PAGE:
THUMBS DOWN to the situation in the town of Anson, where the tax collector, Claudia Viles, continues in her position even after the discovery that more than $400,000 in tax money has gone missing over the last four years.

The problem in Anson, and a dispute in the Somerset County office, shows why in many cases the election of government officials to administrative positions is an antiquated notion.

Viles, the elected tax collector in Anson for 42 years, has been under suspicion since an audit discovered the missing money.

The town has recovered some of the money through its insurance carrier, and now a civil lawsuit has been filed against Viles alleging that she purposely misappropriated the money.

There also has been a monthslong investigation by state police, but no formal charges have been made. And, because she is elected, and there are no charges, the town is limited in the action it can take against her.

In Somerset County, there has been a protracted dispute between county commissioners and Diane Godin, the registrar of deeds.

After Godin was re-elected last November, county officials accused her of being rude to customers, and bullying and intimidating employees. She also frequently did not show up for work, commissioners said.

Commissioners have reduced her work hours, but cannot do much more, again, because she is elected.

In some cases, it may be possible to recall elected officials. But that is a long and cumbersome process, and it shouldn’t be necessary in these cases.

Electing residents to posts such as tax collector, town clerk and registrar of deeds is a practice left over from the state’s beginnings, when duties were relatively simple and straightforward, and all residents were expected to contribute to town business.

That business has grown in complexity. And unlike selectmen and commissioners, clerks, registrars and tax collectors are not political, but administrative. Competency matters, not personal politics.

Voters on the whole do a good job of selecting people for these positions, but when disputes such as the recent ones arise, it makes it clear that the positions should be appointed, not elected. They are government employees, and must be fully under the oversight of the top elected officials.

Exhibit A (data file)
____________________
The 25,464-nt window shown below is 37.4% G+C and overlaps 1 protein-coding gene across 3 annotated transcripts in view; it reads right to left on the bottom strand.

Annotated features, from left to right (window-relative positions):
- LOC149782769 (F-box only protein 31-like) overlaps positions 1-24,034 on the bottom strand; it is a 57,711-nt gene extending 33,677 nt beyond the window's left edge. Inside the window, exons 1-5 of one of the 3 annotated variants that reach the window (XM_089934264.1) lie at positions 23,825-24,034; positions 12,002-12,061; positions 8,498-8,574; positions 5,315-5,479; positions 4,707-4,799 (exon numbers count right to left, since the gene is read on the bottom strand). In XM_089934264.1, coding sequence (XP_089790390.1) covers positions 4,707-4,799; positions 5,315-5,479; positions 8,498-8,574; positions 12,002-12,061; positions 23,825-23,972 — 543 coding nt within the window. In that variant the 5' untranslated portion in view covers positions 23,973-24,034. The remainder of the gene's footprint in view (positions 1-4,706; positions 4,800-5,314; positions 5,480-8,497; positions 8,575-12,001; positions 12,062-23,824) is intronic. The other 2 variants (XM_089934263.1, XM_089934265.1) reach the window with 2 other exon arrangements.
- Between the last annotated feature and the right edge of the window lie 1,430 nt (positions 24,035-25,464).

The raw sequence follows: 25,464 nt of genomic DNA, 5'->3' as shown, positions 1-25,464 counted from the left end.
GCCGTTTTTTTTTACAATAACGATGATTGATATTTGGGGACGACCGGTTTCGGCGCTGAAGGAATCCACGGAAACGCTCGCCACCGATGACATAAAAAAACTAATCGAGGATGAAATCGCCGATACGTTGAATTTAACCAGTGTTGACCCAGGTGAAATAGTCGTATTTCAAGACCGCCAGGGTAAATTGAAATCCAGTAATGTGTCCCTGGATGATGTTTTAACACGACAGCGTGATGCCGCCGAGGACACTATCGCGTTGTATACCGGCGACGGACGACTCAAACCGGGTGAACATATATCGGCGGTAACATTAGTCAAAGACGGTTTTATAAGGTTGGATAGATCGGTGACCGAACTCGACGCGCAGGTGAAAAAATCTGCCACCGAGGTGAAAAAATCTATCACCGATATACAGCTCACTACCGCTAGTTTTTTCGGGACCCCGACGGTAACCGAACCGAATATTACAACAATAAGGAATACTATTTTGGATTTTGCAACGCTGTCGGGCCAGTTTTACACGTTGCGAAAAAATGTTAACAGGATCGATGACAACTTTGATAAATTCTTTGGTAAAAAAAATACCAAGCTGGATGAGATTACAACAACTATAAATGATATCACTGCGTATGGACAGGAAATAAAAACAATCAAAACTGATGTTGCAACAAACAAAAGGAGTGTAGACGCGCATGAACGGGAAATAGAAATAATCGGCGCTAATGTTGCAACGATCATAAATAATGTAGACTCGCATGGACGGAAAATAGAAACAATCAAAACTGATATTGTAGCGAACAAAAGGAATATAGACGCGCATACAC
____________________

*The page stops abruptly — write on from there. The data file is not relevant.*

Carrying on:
THUMBS UP to the U.S. Army for allowing women into its famed Ranger School, leaving open the possibility that women will be considered for the elite 75th Ranger Regiment.

And kudos also to the women who have taken advantage of the opportunity.

There is no need to hold back women from these positions just because of their gender. The notoriously difficult standards for these units are themselves a sufficient screening process.

And they are non-discriminatory — if a soldier, man or woman, can make the grade, then they can do the job, and should be allowed to serve.

Right now, in the swamps of Florida, two women are engaged alongside men in the last field event for Ranger School. The final test is a 10-day mission through the brush carrying 70 pounds of equipment. If the women finish, they will have endured more than 120 days of brutal training.

About 4,000 students start Ranger School each year, but only about 1,600 graduate. The two remaining women are among the 20 women who qualified for the Ranger School class that began in April, joining 380 men. Those who finish receive the coveted Ranger Tab. Men then can try to qualify for the 75th Regiment, an elite Special Operations unit.

Women were only allowed into combat-arms roles starting in 2013, and until now no woman has made it to the final phase of Ranger School. If even one of the remaining women graduates, the Pentagon will have to confront its ban on women in the 75th Ranger Regiment.

The Army is making sure that the women are being held to the same standards as the men. It figures, then, that if they are successful in meeting those standards, they should have the same opportunities.

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